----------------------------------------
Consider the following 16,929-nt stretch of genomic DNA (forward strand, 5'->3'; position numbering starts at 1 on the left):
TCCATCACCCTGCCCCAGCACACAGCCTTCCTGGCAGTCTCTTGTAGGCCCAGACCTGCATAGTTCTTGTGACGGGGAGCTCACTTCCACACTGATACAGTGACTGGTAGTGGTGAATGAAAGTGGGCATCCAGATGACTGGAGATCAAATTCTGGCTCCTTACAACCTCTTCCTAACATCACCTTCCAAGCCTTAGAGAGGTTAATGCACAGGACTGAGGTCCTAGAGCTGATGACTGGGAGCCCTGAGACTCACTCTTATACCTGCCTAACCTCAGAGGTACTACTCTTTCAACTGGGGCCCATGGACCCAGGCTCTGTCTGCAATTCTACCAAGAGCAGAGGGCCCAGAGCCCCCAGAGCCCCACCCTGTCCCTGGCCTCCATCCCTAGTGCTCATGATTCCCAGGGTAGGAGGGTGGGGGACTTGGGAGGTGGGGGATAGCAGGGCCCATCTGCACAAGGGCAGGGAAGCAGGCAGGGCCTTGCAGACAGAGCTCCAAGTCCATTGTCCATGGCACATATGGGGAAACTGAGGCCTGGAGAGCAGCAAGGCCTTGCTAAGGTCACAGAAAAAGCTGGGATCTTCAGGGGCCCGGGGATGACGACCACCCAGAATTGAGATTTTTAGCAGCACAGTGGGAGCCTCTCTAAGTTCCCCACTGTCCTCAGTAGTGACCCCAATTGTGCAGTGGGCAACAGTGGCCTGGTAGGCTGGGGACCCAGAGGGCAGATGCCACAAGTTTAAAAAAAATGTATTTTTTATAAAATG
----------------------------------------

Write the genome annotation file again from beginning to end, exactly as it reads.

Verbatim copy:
Consider the following 16,929-nt stretch of genomic DNA (forward strand, 5'->3'; position numbering starts at 1 on the left):
TCCATCACCCTGCCCCAGCACACAGCCTTCCTGGCAGTCTCTTGTAGGCCCAGACCTGCATAGTTCTTGTGACGGGGAGCTCACTTCCACACTGATACAGTGACTGGTAGTGGTGAATGAAAGTGGGCATCCAGATGACTGGAGATCAAATTCTGGCTCCTTACAACCTCTTCCTAACATCACCTTCCAAGCCTTAGAGAGGTTAATGCACAGGACTGAGGTCCTAGAGCTGATGACTGGGAGCCCTGAGACTCACTCTTATACCTGCCTAACCTCAGAGGTACTACTCTTTCAACTGGGGCCCATGGACCCAGGCTCTGTCTGCAATTCTACCAAGAGCAGAGGGCCCAGAGCCCCCAGAGCCCCACCCTGTCCCTGGCCTCCATCCCTAGTGCTCATGATTCCCAGGGTAGGAGGGTGGGGGACTTGGGAGGTGGGGGATAGCAGGGCCCATCTGCACAAGGGCAGGGAAGCAGGCAGGGCCTTGCAGACAGAGCTCCAAGTCCATTGTCCATGGCACATATGGGGAAACTGAGGCCTGGAGAGCAGCAAGGCCTTGCTAAGGTCACAGAAAAAGCTGGGATCTTCAGGGGCCCGGGGATGACGACCACCCAGAATTGAGATTTTTAGCAGCACAGTGGGAGCCTCTCTAAGTTCCCCACTGTCCTCAGTAGTGACCCCAATTGTGCAGTGGGCAACAGTGGCCTGGTAGGCTGGGGACCCAGAGGGCAGATGCCACAAGTTTAAAAAAAATGTATTTTTTATAAAATG